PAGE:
This course offers an investigation of the special methodology, materials and approaches for teaching students with mild to moderate disabilities in the academic curriculum (K-12). Educational assessment strategies, components in individualized education programs, and the design of such programs are also studied. Fall Term.

MTL 537—Curriculum and Instruction for Learners with Low Incidence Disabilities
An advanced study of the assessment, curriculum development and instruction in meaningful curriculum design including functional academics; critical life skills; and communication, social and mobility areas. Authentic assessment strategies, components in individualized education programs, and the implementation of functional curricula across settings are studied. Spring Term.

MTL 542—Using School Law for Advocacy and Leadership
In this course, teachers will be introduced to the laws and legal implications of court decisions affecting schools and professional educators. Teachers will analyze and discuss constitutional law, case law and legal issues affecting educational policy and practice.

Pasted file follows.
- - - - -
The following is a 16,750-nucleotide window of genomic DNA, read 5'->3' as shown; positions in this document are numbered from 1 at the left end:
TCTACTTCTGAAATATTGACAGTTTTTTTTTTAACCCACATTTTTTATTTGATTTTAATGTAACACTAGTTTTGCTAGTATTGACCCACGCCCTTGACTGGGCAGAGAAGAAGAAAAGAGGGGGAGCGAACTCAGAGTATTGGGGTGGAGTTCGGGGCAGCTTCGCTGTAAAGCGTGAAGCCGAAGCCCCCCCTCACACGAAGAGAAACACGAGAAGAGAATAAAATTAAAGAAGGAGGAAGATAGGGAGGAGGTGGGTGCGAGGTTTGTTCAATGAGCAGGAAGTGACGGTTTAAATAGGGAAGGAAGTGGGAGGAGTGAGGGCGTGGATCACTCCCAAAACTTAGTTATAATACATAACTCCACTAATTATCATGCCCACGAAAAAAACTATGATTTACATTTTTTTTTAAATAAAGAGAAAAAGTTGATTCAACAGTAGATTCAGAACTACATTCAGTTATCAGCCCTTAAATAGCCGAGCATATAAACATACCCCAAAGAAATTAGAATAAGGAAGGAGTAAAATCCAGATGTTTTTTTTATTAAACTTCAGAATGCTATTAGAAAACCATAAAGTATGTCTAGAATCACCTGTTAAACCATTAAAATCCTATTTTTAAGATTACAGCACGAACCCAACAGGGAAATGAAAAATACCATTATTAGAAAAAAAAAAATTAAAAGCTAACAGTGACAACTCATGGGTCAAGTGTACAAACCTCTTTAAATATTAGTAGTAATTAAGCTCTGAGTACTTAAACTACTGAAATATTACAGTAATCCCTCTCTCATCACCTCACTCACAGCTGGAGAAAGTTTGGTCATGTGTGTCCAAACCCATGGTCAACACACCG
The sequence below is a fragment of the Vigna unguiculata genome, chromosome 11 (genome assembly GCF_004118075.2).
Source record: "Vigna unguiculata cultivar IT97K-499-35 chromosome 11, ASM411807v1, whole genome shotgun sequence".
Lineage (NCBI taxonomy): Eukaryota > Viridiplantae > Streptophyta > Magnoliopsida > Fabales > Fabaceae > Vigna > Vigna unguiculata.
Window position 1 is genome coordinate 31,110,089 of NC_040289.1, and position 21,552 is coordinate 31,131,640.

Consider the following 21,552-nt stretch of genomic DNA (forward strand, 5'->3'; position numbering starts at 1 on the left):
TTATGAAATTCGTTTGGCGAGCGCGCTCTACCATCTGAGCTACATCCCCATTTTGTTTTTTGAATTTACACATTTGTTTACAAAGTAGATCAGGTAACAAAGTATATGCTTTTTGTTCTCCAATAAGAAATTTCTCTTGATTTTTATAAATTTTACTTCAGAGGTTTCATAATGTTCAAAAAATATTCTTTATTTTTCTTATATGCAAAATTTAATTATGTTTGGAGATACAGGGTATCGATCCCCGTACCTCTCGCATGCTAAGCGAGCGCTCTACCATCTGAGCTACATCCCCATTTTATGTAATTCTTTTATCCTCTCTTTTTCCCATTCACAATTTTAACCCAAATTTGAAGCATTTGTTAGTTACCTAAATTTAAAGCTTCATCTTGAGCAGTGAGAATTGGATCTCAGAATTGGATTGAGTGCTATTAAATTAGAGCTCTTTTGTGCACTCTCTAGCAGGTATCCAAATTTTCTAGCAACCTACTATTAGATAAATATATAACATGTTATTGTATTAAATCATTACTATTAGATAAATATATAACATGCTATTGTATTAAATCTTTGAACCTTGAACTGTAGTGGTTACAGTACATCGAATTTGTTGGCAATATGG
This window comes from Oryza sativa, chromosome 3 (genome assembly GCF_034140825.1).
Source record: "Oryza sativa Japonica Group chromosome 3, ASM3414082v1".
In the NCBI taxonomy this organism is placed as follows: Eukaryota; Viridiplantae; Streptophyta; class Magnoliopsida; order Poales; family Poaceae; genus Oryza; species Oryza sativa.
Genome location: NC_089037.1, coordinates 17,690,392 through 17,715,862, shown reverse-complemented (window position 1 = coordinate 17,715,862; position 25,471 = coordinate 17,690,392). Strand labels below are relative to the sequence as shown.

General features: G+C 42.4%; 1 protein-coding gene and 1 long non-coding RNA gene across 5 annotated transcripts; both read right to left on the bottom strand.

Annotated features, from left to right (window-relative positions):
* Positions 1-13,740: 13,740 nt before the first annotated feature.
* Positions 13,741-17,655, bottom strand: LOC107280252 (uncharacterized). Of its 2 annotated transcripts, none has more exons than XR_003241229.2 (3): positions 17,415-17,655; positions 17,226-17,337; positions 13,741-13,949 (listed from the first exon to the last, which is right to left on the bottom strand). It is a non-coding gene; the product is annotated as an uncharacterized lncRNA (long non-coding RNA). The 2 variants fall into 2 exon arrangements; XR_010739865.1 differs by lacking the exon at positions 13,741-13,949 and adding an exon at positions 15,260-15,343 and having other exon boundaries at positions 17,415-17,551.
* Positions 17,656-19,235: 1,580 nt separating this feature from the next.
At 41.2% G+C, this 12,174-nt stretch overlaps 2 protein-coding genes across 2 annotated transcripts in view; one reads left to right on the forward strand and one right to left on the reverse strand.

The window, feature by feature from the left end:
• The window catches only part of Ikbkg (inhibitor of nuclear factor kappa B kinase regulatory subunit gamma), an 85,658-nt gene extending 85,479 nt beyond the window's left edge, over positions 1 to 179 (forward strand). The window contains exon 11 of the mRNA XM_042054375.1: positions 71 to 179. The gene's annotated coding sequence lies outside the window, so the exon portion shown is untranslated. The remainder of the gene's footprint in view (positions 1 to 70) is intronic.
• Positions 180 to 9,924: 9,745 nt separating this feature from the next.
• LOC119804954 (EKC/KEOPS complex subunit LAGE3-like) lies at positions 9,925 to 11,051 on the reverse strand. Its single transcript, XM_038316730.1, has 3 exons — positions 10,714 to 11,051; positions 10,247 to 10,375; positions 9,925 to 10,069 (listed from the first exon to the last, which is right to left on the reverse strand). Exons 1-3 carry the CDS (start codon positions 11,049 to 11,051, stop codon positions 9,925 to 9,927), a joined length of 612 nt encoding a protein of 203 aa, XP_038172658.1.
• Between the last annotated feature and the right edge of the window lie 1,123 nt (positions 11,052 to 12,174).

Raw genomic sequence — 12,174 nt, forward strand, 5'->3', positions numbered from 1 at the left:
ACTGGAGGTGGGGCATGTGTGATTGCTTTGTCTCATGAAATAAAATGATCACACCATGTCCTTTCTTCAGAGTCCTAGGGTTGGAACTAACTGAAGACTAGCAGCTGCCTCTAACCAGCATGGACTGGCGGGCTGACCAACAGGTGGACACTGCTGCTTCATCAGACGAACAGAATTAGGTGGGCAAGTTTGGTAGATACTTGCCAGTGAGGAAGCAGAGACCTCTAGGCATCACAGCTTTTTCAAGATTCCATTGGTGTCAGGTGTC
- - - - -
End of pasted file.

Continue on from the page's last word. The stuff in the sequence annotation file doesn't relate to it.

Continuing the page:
Advocacy and Leadership Courses

Teachers choose two advocacy and leadership courses to complete the M.S.Ed. in Special Education from the following choices. For course descriptions, see the M.Ed. in Teacher Leadership pages in this catalog.

  • MTL 521—Building Professional and Community Relationships through Collaboration
  • MTL 528—xamining Issues and Trends in Teacher Leadership MTL 536 Linking Assessment to Learning
  • MTL 538—Improving School Climate and Learning
  • MTL 544—Cross-Cultural Studies in Teaching English Language Learners (Summer Term; this course is part of the ESL/Bilingual endorsement)
  • MTL 567—Advocating for Culturally Relevant Curriculum and Instruction MTL 596 Evaluating Diversity Issues in Teaching and Learning